Jennifer West

  • The First Amendment Network, Studio of the Streets, 1990–93, still from a public-access cable TV show on public television, Buffalo. Right: Tony Conrad. © Tony Conrad Estate.

    Tony Conrad

    PICKLING, HAMMERING, electrocuting, cooking—Tony Conrad’s impish assault on the physical substrate and ideological underpinnings of the “seventh art” has been a key influence on me ever since I started making cameraless and direct films in 2003. Conrad embodied the prankster, the comic, the do-it-yourself ethos. His work was messy, it was funny, it was organic; it embraced the everyday and flaunted its economy of means. At times, it was violent. In live performances, he hammered or electrocuted film onstage, then processed it and played it back. If the movies endlessly depict violence,

  • video January 12, 2015

    Jennifer West, Serpentine Dance, 2014

    Jennifer West - Flashlight Filmstrip Projections SERPENTINE DANCE LIVE PERFORMANCE DOCUMENT

    Commissioned by PICA TBA Fest 2014, curated by Kristan Kennedy for visual arts exhibition, “As round as an apple, as deep as a cup” Performed live for two nights in September inside the “Flashlight Filmstrip Projections”


    Video shot and edited by Peter West

    Serpentine Dance: Connie D. Moore

    Flashlight Performers: Leif J. Lee, Julie Perini, Micah Schmelzer, Jwest

    Synthesizer: Jesse Mejía

    Theremin: Mark Keppinger

    Choreography and Serpentine Costume: Maranee Sanders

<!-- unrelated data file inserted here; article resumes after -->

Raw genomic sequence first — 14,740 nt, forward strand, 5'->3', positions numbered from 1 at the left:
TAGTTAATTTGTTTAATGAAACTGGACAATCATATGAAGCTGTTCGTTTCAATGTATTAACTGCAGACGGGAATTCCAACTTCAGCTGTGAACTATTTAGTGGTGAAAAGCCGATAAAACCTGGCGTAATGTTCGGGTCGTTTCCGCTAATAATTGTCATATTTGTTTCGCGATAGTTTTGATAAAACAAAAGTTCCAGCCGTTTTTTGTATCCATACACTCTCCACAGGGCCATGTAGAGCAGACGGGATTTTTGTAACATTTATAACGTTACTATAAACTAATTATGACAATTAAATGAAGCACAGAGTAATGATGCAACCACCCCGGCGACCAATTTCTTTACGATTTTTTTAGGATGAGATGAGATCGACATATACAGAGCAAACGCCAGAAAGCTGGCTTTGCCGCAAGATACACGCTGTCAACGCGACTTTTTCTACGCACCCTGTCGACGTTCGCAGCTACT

Serpentine Dance Research

  • Věra Chytilová.
    passages July 01, 2014

    Vera Chytilová (1929–2014)

    THE FIRST TIME I saw Czechoslovakian director and writer Věra Chytilová’s 1966 film, Sedmikrásky (Daisies), it blew my mind. Why had I never seen this farcical feminist work? It was at once dark, absurd, political, philosophical, rebellious, outrageous, critical, hysterical, and subversive—all while featuring some of the most brilliant uses of optical printing, film collage, jump cuts, colored filters, textures, costumes, props, and food that I had ever seen. (The cinematography and special effects were the work of the great Jaroslav Kučera.) Eyeliner plays a role in the film, as do a host of

  • video October 31, 2012

    Trailer for One Mile Film by Jennifer West


    One Mile Film is 5,280 feet of 35mm film negative and print taped to the mile-long High Line walk way in New York City for seventeen hours on Thursday, September 13th, 2012 with 11,500 visitors. The visitors walked, wrote, jogged, signed, drew, touched, danced, parkoured, sanded, keyed, melted popsicles, spit, scratched, stomped, left shoe prints of all kinds, and put gum on the filmstrip.

    Commissioned and produced by Friends of the High Line and the New York City Department of Parks and Recreation.

  • Ei Arakawa and Karl Holmqvist, pOEtry pArk (with a painting by Silke Otto-Knapp), 2010. Performance view, Regent’s Park, London, October 15, 2010. Léa Tirabasso, Ei Arakawa, and Jenny Moule. Photo: Polly Braden.



    Gutai is often considered the starting point for postwar art in Japan, typically described as a response to American Abstract Expressionism (via Pollock, who first exhibited in Japan in 1951) and as a parallel to French art informel (via Michel Tapié). However, I want to point out two earlier collectives of midcentury Japanese art (pre-Conceptual On Kawara aside): Jikken Kōbō (Experimental Workshop)—an avant-garde art, music, and theater collective that was influenced by the Bauhaus and European Surrealism—and Zero-kai (Zero Society), whose member Kazuo Shiraga had already